Skip to Content


Active substance(s): RIZATRIPTAN BENZOATE

View full screen / Print PDF » Download PDF ⇩


Rizatriptan 10 mg orodispersible tablets


Each orodispersible tablet contains 14.530 mg of rizatriptan benzoate equivalent to 10
mg of rizatriptan.
For the full list of excipients, see section 6.1


Orodispersible tablet.
White to off-white coloured, circular, biconvex, uncoated tablets debossed with ‘F25’
on one side and plain on other side with a peppermint flavor




Therapeutic indications
Acute treatment of the headache phase of migraine attacks, with or without aura in


Posology and method of administration
Rizatriptan should not be used prophylactically.
Rizatriptan orodispersible tablets need not be taken with liquid.
The orodispersible tablet is packaged in an aluminium blister. Patients should
be instructed not to remove the orodispersible tablet from the blister until just
prior to dosing. The orodispersible tablet should then be removed from the

aluminium blister with dry hands and the placed on the tongue, where it will
dissolve and be swallowed with the saliva.
The orodispersible tablet can be used in situations in which liquids are not
available, or to avoid the nausea and vomiting that may accompany the
ingestion of tablets with liquids.
Adults 18 years of age and older
The recommended dose is 10 mg.
Redosing: Doses should be separated by at least 2 hours; no more than 2 doses
should be taken in any 24-hour period.

for headache recurrence within 24 hours: If headache returns after relief of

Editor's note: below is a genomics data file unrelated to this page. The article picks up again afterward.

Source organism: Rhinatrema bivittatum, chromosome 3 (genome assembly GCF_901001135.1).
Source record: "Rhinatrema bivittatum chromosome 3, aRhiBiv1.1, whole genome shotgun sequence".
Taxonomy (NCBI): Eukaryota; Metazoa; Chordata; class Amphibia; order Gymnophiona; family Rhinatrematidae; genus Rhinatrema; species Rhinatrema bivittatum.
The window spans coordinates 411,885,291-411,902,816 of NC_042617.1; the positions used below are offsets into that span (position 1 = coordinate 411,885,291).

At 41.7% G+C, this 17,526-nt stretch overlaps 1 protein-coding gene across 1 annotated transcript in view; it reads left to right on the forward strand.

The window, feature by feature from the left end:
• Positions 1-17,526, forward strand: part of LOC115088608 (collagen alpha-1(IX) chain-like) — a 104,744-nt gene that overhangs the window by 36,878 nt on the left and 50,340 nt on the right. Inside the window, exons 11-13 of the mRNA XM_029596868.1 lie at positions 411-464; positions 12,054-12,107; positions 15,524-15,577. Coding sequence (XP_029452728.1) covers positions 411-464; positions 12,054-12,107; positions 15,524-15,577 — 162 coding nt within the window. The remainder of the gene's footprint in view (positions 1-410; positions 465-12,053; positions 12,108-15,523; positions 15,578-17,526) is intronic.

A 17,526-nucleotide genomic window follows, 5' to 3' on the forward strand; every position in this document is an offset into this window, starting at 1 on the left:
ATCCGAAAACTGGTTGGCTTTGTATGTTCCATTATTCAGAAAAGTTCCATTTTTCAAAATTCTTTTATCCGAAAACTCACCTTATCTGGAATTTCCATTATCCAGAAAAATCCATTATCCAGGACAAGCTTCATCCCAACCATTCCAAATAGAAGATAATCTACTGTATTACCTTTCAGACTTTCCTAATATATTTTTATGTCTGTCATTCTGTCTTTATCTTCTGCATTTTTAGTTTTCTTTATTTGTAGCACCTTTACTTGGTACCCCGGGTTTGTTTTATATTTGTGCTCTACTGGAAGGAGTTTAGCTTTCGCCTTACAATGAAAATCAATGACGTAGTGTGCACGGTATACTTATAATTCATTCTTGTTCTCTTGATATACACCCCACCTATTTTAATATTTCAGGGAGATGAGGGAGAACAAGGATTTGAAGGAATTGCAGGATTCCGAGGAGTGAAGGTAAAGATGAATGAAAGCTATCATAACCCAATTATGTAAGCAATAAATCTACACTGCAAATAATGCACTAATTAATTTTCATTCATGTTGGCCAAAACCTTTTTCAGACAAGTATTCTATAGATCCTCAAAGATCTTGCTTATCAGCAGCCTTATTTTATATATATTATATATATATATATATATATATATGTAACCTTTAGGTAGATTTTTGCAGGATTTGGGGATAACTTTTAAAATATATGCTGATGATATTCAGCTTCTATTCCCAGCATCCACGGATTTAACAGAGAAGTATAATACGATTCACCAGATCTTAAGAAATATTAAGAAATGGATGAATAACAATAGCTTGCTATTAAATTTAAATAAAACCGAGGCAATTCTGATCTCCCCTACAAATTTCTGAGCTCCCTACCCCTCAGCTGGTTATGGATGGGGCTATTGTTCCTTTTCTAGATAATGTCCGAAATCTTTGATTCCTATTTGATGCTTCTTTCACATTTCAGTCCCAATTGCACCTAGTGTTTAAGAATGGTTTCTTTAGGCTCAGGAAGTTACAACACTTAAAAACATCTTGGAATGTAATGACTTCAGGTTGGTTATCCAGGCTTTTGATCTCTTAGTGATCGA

the initial attack, one further dose may be taken. The above dosing limits
should be observed.


after non-response: The effectiveness of a second dose for treatment of the
same attack, when an initial dose is ineffective, has not been examined in
controlled trials. Therefore, if a patient does not respond to the first dose, a
second dose should not be taken for the same attack.

Clinical studies have shown that patients who do not respond to treatment of
an attack are still likely to respond to treatment for subsequent attacks.
Some patients should receive the lower (5 mg) dose of Rizatriptan, in
particular the following patient groups:

patients on propranolol. Administration of rizatriptan should be separated
by at least 2 hours from administration of propranolol. (See section 4.5)


patients with mild or moderate renal insufficiency.


patients with mild to moderate hepatic insufficiency.

Doses should be separated by at least 2 hours; no more than 2 doses should be
taken in any 24-hour period.
Paediatric patients
Children and adolescents (under 18 years of age)
The safety and efficacy of rizatriptan in children and adolescents under 18
years of age has not yet been established.
Currently available data are described in section 5.1 and 5.2, but no
recommendation on a posology can be made.
Patients older than 65 years
The safety and effectiveness of rizatriptan in patients older than 65 years
have not been systematically evaluated.


Hypersensitivity to rizatriptan or to any of the excipients.
Concurrent administration of monoamine oxidase (MAO) inhibitors or use within two
weeks of discontinuation of MAO inhibitor therapy. (See section 4.5)
Rizatriptan is contra-indicated in patients with severe hepatic or severe renal
Rizatriptan is contra-indicated in patients with a previous cerebrovascular accident